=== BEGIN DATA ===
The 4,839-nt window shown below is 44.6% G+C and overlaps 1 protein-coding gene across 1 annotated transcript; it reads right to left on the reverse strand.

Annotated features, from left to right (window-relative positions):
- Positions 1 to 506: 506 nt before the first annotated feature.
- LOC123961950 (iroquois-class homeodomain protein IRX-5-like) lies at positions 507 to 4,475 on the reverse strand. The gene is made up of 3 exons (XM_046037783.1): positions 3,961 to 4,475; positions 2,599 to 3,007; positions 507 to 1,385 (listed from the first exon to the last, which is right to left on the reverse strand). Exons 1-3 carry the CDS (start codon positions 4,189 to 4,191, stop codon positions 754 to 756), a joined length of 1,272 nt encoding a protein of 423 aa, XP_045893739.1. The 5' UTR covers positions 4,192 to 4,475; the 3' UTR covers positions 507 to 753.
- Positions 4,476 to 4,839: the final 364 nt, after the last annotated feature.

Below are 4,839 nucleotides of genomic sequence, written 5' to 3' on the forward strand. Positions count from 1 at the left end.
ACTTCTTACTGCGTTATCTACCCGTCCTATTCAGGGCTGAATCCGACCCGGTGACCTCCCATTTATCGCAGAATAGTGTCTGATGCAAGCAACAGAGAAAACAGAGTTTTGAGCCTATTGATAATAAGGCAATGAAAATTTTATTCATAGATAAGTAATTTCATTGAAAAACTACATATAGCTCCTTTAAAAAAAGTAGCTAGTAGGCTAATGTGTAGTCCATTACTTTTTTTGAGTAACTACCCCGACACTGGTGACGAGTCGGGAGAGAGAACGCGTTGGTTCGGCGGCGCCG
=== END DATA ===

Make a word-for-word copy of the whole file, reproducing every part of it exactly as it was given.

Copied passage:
The 4,839-nt window shown below is 44.6% G+C and overlaps 1 protein-coding gene across 1 annotated transcript; it reads right to left on the reverse strand.

Annotated features, from left to right (window-relative positions):
- Positions 1 to 506: 506 nt before the first annotated feature.
- LOC123961950 (iroquois-class homeodomain protein IRX-5-like) lies at positions 507 to 4,475 on the reverse strand. The gene is made up of 3 exons (XM_046037783.1): positions 3,961 to 4,475; positions 2,599 to 3,007; positions 507 to 1,385 (listed from the first exon to the last, which is right to left on the reverse strand). Exons 1-3 carry the CDS (start codon positions 4,189 to 4,191, stop codon positions 754 to 756), a joined length of 1,272 nt encoding a protein of 423 aa, XP_045893739.1. The 5' UTR covers positions 4,192 to 4,475; the 3' UTR covers positions 507 to 753.
- Positions 4,476 to 4,839: the final 364 nt, after the last annotated feature.

Below are 4,839 nucleotides of genomic sequence, written 5' to 3' on the forward strand. Positions count from 1 at the left end.
ACTTCTTACTGCGTTATCTACCCGTCCTATTCAGGGCTGAATCCGACCCGGTGACCTCCCATTTATCGCAGAATAGTGTCTGATGCAAGCAACAGAGAAAACAGAGTTTTGAGCCTATTGATAATAAGGCAATGAAAATTTTATTCATAGATAAGTAATTTCATTGAAAAACTACATATAGCTCCTTTAAAAAAAGTAGCTAGTAGGCTAATGTGTAGTCCATTACTTTTTTTGAGTAACTACCCCGACACTGGTGACGAGTCGGGAGAGAGAACGCGTTGGTTCGGCGGCGCCG